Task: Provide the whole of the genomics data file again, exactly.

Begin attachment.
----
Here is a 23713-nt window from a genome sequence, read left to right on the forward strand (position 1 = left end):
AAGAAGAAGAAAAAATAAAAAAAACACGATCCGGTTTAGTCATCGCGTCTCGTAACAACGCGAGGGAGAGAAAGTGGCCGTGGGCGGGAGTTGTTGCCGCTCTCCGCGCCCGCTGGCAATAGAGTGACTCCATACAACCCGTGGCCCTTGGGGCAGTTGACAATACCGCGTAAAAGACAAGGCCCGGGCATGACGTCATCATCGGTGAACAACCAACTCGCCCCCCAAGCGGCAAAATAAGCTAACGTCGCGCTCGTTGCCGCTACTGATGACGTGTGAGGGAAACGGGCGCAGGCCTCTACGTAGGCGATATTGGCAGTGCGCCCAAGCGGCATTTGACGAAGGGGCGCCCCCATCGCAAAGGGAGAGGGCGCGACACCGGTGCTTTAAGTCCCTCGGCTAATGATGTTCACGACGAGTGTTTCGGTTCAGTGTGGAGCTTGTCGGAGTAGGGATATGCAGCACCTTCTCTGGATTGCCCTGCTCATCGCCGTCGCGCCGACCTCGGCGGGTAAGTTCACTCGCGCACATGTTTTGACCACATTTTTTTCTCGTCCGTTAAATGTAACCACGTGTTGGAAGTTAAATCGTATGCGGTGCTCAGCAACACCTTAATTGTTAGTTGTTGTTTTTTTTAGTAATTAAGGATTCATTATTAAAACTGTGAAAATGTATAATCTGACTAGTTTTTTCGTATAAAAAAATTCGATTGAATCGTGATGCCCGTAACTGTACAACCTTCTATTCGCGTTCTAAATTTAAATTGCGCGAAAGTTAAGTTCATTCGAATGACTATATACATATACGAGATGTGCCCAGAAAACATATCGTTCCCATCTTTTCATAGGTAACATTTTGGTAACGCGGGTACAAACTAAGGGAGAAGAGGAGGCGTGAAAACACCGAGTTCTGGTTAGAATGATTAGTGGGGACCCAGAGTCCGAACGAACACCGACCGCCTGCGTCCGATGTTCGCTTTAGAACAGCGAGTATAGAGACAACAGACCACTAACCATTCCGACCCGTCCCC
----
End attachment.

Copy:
Here is a 23713-nt window from a genome sequence, read left to right on the forward strand (position 1 = left end):
AAGAAGAAGAAAAAATAAAAAAAACACGATCCGGTTTAGTCATCGCGTCTCGTAACAACGCGAGGGAGAGAAAGTGGCCGTGGGCGGGAGTTGTTGCCGCTCTCCGCGCCCGCTGGCAATAGAGTGACTCCATACAACCCGTGGCCCTTGGGGCAGTTGACAATACCGCGTAAAAGACAAGGCCCGGGCATGACGTCATCATCGGTGAACAACCAACTCGCCCCCCAAGCGGCAAAATAAGCTAACGTCGCGCTCGTTGCCGCTACTGATGACGTGTGAGGGAAACGGGCGCAGGCCTCTACGTAGGCGATATTGGCAGTGCGCCCAAGCGGCATTTGACGAAGGGGCGCCCCCATCGCAAAGGGAGAGGGCGCGACACCGGTGCTTTAAGTCCCTCGGCTAATGATGTTCACGACGAGTGTTTCGGTTCAGTGTGGAGCTTGTCGGAGTAGGGATATGCAGCACCTTCTCTGGATTGCCCTGCTCATCGCCGTCGCGCCGACCTCGGCGGGTAAGTTCACTCGCGCACATGTTTTGACCACATTTTTTTCTCGTCCGTTAAATGTAACCACGTGTTGGAAGTTAAATCGTATGCGGTGCTCAGCAACACCTTAATTGTTAGTTGTTGTTTTTTTTAGTAATTAAGGATTCATTATTAAAACTGTGAAAATGTATAATCTGACTAGTTTTTTCGTATAAAAAAATTCGATTGAATCGTGATGCCCGTAACTGTACAACCTTCTATTCGCGTTCTAAATTTAAATTGCGCGAAAGTTAAGTTCATTCGAATGACTATATACATATACGAGATGTGCCCAGAAAACATATCGTTCCCATCTTTTCATAGGTAACATTTTGGTAACGCGGGTACAAACTAAGGGAGAAGAGGAGGCGTGAAAACACCGAGTTCTGGTTAGAATGATTAGTGGGGACCCAGAGTCCGAACGAACACCGACCGCCTGCGTCCGATGTTCGCTTTAGAACAGCGAGTATAGAGACAACAGACCACTAACCATTCCGACCCGTCCCC